What is Bitcoin?

What is Bitcoin?

The definitive peer-to-peer electronic cash system… plus so much more

Peer-to-peer electronic cash

Bitcoin was announced on October 31st, 2008 with a document, known as the Bitcoin Whitepaper, written by a pseudonymous creator by the name of Satoshi Nakamoto.

The document’s headline reads: “Bitcoin: A Peer-to-Peer Electronic Cash System”

… So what does that mean?

Physical cash (paper money and metal coins) is peer-to-peer cash. When you pay someone $10 of physical cash, that transaction is peer-to-peer – as in the money is handed from one person to another without anybody in between. It’s direct, instant, and final.

Electronic cash, on the other hand, isn’t peer-to-peer.

Electronic cash always involves one or more 3rd-parties (banks or financial institutions) to hold or transact. When you pay someone $10 with electronic cash, you need a bank to hold the cash in the first place and to actually make the payment go through. It’s not direct, and payments usually sit in “pending” status for hours or days.

People themselves can’t hold or transact their own cash electronically without a bank involved. Banks are like the mandatory middlemen for everything involving electronic cash… that is, until Bitcoin.

Bitcoin is a radical change for how money can work. It’s an electronic cash that can be held by you, and transacted peer-to-peer, without involving a bank.

A decentralized ledger

So how does Bitcoin work?

Let’s first compare it to the cash in your bank account. Your bank cash balance doesn’t actually exist as a bag of paper money in a vault with your name printed on it. Your cash balance is just digits on the bank’s own centralized, private ledger – the financial record of balances or transactions.

As an electronic cash, bitcoin (lowercase “b” for the asset) also exists as digits on a ledger, except that the Bitcoin ledger is different.

The Bitcoin ledger is decentralized – as in no central authority owns it or manages it. The Bitcoin ledger is a public record of all transactions, which is independently held and maintained by all participants in the network (called nodes). Anyone, anywhere can download their own copy of the ledger’s transaction history and actively check the transactions themselves.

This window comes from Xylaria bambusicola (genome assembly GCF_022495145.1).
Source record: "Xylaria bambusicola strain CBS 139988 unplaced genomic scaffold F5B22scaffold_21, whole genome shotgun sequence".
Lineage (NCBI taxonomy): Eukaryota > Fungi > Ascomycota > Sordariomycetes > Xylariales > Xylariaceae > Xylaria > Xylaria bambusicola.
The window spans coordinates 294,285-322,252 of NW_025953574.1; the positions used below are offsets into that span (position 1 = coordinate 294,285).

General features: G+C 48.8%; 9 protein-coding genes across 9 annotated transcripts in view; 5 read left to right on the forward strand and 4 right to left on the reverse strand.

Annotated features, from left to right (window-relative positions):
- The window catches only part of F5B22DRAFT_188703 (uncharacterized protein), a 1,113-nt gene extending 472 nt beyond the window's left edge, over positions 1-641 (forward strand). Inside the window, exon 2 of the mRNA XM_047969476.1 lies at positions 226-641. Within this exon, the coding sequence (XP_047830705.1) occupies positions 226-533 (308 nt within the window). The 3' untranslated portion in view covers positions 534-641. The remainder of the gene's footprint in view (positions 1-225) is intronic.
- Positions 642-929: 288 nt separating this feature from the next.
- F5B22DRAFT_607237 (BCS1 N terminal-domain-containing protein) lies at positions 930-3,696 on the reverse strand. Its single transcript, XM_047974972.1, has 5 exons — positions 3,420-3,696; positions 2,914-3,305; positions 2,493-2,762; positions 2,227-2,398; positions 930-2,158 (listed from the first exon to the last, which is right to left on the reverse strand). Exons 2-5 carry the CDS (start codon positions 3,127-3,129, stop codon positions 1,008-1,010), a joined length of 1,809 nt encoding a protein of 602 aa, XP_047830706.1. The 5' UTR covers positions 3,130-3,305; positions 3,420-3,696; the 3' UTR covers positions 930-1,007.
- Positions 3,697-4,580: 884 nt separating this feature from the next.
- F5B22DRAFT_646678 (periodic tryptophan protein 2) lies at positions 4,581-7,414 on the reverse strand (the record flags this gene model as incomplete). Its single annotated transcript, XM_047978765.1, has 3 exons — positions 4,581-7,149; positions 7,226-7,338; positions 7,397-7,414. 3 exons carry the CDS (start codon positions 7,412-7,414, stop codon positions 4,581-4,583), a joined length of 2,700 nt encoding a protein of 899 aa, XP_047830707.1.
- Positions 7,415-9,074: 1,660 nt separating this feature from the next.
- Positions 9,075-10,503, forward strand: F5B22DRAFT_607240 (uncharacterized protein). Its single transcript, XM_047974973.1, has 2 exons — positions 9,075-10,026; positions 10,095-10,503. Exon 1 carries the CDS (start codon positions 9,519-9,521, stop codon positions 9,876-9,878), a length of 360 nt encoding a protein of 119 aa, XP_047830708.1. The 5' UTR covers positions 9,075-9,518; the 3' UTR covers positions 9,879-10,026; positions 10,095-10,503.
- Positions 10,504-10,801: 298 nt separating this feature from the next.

A decentralized ledger is how you make transactions peer-to-peer.

But how do you get a network of independent participants to all agree on the correct, most up-to-date version of the ledger? How can bitcoin transactions be recorded on all copies of the ledger?

The answer is a process called “Bitcoin mining”. Essentially, mining is a way to award the rights to update the Bitcoin ledger in a fair, public, and transparent way.

Mining is kinda like a public lottery system, where any computer (called a miner) can participate in the lottery by doing computational work, known as “hashing”. The more computational power you deploy towards hashing, the more likely you’ll be to win the rights to update the ledger (and get paid a reward for doing so). The rewards for winning this lottery are paid in bitcoin, which is how bitcoin are issued.

When a miner wins the lottery, it broadcasts proof of its win to the network, along with a set of node-approved transaction updates for the ledger (known as a “block”). The nodes check that the lottery was legitimately won and the transactions are valid, then they update their copy of the ledger to include the new block of transactions. A piece of that new block forms the basis of the next round of the lottery, and the process repeats in a never-ending “chain” of blocks… hence “blockchain”.

This system of a decentralized ledger and mining is designed so that a global network of ledgers can all be on the same page, without having any central authority.

Rules, not rulers

The Bitcoin software, including its decentralized ledger, is open and free to download. When you download and run the Bitcoin software, your computer acts as a node in the Bitcoin network. Your node not only checks all the previous transactions, it actively participates in the enforcement of Bitcoin’s rules.

These rules, known as a “protocol” in computer terms, govern how bitcoin are mined, sent, received, and secured. A couple of the most notable rules are those governing Bitcoin's supply and the authorization of transactions:

  • Bitcoin's supply: Bitcoin has a supply schedule – the steadily diminishing pace at which new bitcoin are issued as a reward for mining a block. This ever-diminishing supply issuance schedule leads to a total terminal supply of 21 million bitcoin.
  • Authorization of transactions: Only the holder of the private keys can authorize the spending of the associated bitcoin. Private keys are used to digitally “sign” a transaction, kinda like how your signature is needed on a paper check to authorize a payment from your checking account. This means that holding your own private keys is how you hold your own bitcoin, as it’s the only way to spend your bitcoin.

All participants running the Bitcoin software (nodes) are actively enforcing its rules.

  • Was the mining lottery legitimately won?
  • Are all the transactions signed by the holder of private keys?
  • Do all the transaction amounts comply with the supply schedule?

If any block or transaction doesn’t follow the rules, it’s rejected. The countless nodes, each independently running the Bitcoin software, are enforcing the rules 24/7/365, making Bitcoin work.

It’s a rules-based money system, where the supply of money or the authority to transact isn’t decided by central bank committees, bankers, or politicians.

It’s money you can hold, spend, send, save, and receive… electronically.

Bitcoin is peer-to-peer electronic cash.

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